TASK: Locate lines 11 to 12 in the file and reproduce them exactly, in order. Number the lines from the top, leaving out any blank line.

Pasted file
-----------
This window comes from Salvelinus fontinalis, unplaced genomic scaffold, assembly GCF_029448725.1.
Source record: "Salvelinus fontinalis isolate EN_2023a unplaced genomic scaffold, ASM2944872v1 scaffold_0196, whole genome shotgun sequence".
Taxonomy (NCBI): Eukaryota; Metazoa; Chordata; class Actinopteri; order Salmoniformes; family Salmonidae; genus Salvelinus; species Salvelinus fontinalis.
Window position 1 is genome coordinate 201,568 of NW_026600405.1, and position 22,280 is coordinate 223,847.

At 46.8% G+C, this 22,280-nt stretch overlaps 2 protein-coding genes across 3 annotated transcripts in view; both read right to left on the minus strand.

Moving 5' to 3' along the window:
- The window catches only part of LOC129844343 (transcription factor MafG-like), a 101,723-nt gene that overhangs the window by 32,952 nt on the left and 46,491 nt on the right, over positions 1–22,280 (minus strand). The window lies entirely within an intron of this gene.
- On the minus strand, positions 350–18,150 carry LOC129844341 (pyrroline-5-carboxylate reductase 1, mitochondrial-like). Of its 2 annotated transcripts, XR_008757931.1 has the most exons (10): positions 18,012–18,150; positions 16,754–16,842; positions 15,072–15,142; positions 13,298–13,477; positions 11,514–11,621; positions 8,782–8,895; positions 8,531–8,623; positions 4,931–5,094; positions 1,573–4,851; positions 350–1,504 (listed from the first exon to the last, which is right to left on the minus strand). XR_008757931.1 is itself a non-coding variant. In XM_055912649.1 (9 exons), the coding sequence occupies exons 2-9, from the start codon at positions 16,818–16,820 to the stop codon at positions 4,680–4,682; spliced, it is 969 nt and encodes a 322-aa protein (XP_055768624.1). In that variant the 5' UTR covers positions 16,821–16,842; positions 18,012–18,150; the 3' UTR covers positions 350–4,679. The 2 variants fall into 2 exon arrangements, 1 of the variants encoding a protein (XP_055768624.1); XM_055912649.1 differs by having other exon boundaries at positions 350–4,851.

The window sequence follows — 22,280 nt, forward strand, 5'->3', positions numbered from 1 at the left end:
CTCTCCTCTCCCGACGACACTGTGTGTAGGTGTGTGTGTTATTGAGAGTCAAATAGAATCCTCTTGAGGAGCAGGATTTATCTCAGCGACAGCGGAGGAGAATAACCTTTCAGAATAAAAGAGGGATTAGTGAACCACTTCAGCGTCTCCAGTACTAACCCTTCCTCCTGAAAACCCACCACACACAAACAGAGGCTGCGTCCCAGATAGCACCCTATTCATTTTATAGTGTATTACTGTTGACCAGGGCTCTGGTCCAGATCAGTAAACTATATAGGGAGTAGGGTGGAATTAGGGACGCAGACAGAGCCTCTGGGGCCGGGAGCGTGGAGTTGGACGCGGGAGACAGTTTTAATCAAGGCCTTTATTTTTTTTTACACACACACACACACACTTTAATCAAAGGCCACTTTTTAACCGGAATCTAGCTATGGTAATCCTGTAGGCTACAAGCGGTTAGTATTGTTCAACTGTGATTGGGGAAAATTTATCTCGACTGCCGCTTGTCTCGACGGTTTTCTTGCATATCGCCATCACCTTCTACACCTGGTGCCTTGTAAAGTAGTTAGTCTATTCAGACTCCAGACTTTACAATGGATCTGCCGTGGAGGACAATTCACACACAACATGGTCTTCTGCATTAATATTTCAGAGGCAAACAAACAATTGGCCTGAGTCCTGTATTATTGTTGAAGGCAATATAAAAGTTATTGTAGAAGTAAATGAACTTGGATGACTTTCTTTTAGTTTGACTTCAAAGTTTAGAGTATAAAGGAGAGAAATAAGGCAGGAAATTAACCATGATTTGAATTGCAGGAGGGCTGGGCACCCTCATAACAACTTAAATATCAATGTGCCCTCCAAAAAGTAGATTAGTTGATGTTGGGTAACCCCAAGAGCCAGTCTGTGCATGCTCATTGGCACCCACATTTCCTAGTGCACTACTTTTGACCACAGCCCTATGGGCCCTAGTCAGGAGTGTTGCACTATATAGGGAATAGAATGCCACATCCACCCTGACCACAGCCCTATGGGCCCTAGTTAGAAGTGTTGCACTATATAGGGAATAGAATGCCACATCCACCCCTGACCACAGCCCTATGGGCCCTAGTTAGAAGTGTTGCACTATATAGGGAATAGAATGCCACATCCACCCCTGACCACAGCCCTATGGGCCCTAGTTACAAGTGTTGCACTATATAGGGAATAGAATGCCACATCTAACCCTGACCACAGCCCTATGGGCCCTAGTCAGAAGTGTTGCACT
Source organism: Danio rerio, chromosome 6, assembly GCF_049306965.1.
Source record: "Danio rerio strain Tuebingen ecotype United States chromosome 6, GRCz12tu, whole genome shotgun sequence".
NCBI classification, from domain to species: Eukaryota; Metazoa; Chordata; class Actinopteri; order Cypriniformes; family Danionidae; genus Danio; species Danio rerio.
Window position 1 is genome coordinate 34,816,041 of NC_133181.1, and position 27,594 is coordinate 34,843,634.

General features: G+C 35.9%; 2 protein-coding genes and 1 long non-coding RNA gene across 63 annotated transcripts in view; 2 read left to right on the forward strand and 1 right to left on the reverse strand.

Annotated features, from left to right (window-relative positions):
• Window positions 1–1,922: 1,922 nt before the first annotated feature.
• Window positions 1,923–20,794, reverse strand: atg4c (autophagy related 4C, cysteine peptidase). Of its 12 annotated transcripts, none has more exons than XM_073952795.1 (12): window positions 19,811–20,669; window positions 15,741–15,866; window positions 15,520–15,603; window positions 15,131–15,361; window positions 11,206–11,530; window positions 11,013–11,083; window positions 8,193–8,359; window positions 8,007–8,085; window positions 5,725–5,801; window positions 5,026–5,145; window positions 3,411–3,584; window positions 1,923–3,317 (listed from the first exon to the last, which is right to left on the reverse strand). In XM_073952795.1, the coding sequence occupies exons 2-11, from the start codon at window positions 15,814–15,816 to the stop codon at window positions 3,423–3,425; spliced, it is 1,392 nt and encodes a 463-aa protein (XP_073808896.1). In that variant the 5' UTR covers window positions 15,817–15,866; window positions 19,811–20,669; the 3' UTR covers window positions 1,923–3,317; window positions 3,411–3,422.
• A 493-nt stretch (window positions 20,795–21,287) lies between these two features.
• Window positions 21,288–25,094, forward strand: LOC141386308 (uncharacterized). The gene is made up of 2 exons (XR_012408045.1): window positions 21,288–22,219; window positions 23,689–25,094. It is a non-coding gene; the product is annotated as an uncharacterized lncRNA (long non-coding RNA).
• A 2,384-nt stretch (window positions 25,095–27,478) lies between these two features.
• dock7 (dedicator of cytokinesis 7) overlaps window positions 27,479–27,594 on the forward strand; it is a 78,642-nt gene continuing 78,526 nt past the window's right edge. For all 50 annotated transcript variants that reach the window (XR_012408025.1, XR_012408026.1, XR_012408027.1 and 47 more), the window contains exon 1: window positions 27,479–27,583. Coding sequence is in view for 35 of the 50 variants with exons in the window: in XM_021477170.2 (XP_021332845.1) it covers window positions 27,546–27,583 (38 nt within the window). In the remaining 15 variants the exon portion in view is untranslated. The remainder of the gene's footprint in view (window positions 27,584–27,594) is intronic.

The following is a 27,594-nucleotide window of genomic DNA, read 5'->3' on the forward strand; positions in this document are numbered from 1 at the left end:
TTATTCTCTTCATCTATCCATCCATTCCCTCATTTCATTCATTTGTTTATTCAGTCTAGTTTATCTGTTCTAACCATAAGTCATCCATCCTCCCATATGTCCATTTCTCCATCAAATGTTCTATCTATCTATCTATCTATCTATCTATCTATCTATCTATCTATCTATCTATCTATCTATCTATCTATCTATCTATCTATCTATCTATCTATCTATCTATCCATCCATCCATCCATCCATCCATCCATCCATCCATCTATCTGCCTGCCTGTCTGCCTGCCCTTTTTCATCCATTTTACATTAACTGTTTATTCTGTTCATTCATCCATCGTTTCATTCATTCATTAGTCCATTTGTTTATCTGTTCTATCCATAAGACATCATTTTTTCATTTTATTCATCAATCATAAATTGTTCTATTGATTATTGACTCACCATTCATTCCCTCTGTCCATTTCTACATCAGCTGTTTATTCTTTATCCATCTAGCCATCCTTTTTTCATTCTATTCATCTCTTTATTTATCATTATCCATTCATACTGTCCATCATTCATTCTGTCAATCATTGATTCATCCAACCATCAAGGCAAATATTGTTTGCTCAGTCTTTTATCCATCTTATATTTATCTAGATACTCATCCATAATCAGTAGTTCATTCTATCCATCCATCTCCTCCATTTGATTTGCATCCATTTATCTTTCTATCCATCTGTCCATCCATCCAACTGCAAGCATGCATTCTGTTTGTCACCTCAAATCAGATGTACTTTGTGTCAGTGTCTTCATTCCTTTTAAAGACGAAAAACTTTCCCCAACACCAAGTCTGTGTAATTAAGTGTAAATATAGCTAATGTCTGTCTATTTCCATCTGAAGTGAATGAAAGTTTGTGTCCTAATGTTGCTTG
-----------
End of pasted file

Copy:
Source organism: Danio rerio, chromosome 6, assembly GCF_049306965.1.
Source record: "Danio rerio strain Tuebingen ecotype United States chromosome 6, GRCz12tu, whole genome shotgun sequence".